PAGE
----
The University of Alabama Press

Contemporary American Indians

Heidi M. Altman

Published by: The University of Alabama Press

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Contemporary American Indians

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The Other Movement

Indian Rights and Civil Rights in the Deep South

Denise E. Bates

The Other Movement: Indian Rights and Civil Rights in the Deep South examines the most visible outcome of the Southern Indian Rights Movement: state Indian affairs commissions. In recalling political activism in the post-World War II South, rarely does one consider the political activities of American Indians as they responded to desegregation, the passing of the Civil Rights Acts, and the restructuring of the American political party system. Native leaders and activists across the South created a social and political movement all their own, which drew public attention to the problems of discrimination, poverty, unemployment, low educational attainment, and poor living conditions in tribal communities.

While tribal-state relationships have historically been characterized as tense, most southern tribes—particularly non-federally recognized ones—found that Indian affairs commissions offered them a unique position in which to negotiate power. Although individual tribal leaders experienced isolated victories and generated some support through the 1950s and 1960s, the creation of the intertribal state commissions in the 1970s and 1980s elevated the movement to a more prominent political level. Through the formalization of tribal-state relationships, Indian communities forged strong networks with local, state, and national agencies while advocating for cultural preservation and revitalization, economic development, and the implementation of community services.

This book looks specifically at Alabama and Louisiana, places of intensive political activity during the civil rights era and increasing Indian visibility and tribal reorganization in the decades that followed. Between 1960 and 1990, U.S. census records show that Alabama’s Indian population swelled by a factor of twelve and Louisiana’s by a factor of five. Thus, in addition to serving as excellent examples of the national trend of a rising Indian population, the two states make interesting case studies because their Indian commissions brought formerly disconnected groups, each with different goals and needs, together for the first time, creating an assortment of alliances and divisions.

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Our Elders Teach Us

Maya-Kaqchikel Historical Perspectives

Written by David Anthony Carey, with preface by Allan Burns

In this rich and dynamic work, David Carey Jr. provides a new perspective on contemporary Guatemalan history by allowing the indigenous peoples to speak for themselves.

Combining the methodologies of anthropology and history, Carey uses both oral interviews and meticulous archival research to construct a history of the last 130 years in Guatemala from the perspective of present-day Mayan people. His research took place over five years, including intensive language study, four summers of fieldwork, and a year-long residence in Comalapa, during which he conducted most of the 414 interviews. By casting a wide net for his interviews—from tiny hamlets to bustling Guatemala City—Carey gained insight into more than a single community or a single group of Maya.

The Maya-Kaqchikel record their history through oral tradition; thus, few written accounts exist. Comparing the Kaqchikel point of view to that of the western scholars and Ladinos who have written most of the history texts, Carey reveals the people and events important to the Maya, which have been virtually written out of the national history.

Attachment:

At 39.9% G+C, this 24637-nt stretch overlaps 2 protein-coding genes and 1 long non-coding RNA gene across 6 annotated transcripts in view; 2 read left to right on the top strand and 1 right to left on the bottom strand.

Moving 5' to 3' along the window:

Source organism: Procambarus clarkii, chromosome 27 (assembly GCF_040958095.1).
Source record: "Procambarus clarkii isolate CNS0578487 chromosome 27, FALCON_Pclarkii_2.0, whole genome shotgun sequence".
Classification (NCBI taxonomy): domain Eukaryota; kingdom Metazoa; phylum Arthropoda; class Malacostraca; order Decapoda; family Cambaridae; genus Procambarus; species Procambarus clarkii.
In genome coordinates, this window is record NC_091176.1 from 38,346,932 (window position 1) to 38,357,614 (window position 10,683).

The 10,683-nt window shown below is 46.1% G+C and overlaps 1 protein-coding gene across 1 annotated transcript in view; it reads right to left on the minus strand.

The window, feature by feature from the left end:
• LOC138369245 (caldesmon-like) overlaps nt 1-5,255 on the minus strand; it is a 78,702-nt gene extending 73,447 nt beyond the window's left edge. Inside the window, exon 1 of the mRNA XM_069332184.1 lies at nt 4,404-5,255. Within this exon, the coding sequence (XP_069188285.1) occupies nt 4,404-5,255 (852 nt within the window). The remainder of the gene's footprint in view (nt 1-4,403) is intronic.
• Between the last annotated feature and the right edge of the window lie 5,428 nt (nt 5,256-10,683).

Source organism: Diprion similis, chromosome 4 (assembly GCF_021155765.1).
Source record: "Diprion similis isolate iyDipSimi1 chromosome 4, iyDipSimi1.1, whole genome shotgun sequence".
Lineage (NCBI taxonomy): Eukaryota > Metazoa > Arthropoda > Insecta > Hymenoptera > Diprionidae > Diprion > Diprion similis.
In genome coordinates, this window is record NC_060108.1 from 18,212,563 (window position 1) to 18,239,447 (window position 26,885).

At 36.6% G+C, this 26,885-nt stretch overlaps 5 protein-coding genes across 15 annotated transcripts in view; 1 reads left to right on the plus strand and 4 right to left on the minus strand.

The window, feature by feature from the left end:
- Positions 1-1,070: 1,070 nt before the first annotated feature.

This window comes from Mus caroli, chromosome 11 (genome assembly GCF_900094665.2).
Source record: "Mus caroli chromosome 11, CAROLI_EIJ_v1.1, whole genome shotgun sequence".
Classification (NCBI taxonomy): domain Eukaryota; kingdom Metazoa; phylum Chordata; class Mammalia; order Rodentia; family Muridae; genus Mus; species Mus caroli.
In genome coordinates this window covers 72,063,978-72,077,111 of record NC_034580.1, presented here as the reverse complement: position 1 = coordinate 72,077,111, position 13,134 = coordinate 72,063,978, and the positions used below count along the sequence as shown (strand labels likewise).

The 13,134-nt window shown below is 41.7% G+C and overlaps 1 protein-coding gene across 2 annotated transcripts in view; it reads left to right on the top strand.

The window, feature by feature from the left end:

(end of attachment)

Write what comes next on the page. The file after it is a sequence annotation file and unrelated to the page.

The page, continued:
A motto of the Guatemalan organization Maya Decinio para el Pueblo Indigena (Maya Decade for the Indigenous People) is that people who do not know their past cannot build a future. By elucidating what the Kaqchikel think of their own past, Carey also illuminates the value of non-Western theoretical and methodological approaches that can be applied to the history of other peoples. Valuable to historians, anthropologists, archaeologists, or anyone interested in Mayan and Latin American studies, this book will inform as well as enchant.



 


 

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Public Indians, Private Cherokees

Tourism and Tradition on Tribal Ground

Christina Taylor Beard-Moose

A major economic industry among American Indian tribes is the public promotion and display of aspects of their cultural heritage in a wide range of tourist venues. Few do it better than the Eastern Band of the Cherokee, whose homeland is the Qualla Boundary of North Carolina. Through extensive research into the work of other scholars dating back to the late 1800s, and interviews with a wide range of contemporary Cherokees, Beard-Moose presents the two faces of the Cherokee people. One is the public face that populates the powwows, dramatic presentations, museums, and myriad roadside craft locations. The other is the private face whose homecoming, Indian fairs, traditions, belief system, community strength, and cultural heritage are threatened by the very activities that put food on their tables. Constructing an ethnohistory of tourism and comparing the experiences of the Cherokee with the Florida Seminoles and Southwestern tribes, this work brings into sharp focus the fine line between promoting and selling Indian culture.

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Re-Enchanting the World

Maya Protestantism in the Guatemalan Highlands

C. Mathews Samson

Christian evangelicals among native people in Latin America.

What does it mean to be both Maya and Protestant in Guatemala? Burgeoning religious pluralism in Mesoamerica and throughout Latin America is evident as Protestantism permeates a region that had been overwhelmingly Catholic for nearly five centuries.

In considering the interplay between contemporary Protestant practice and native cultural traditions among Maya evangelicals, Samson documents the processes whereby some Maya have converted to new forms of Christianity and the ways in which the Maya are incorporating Christianity for their own purposes. At the intersection of religion and cultural pluralism, contemporary evangelicals focus on easing the tension between Maya identity and the Protestant insistence that old ways must be left behind in the conversion process.

Against the backdrop of the 36-year civil war that ended in 1996 and the rise of the indigenous Maya Movement in the late 1980s, this work provides a unique portrait of social movements, cultural and human rights, and the role that religion plays in relation to the nation-state in post-conflict political processes. Re-enchanting the World fills a niche within the anthropological literature on evangelicals in Latin America during a time of significant social change.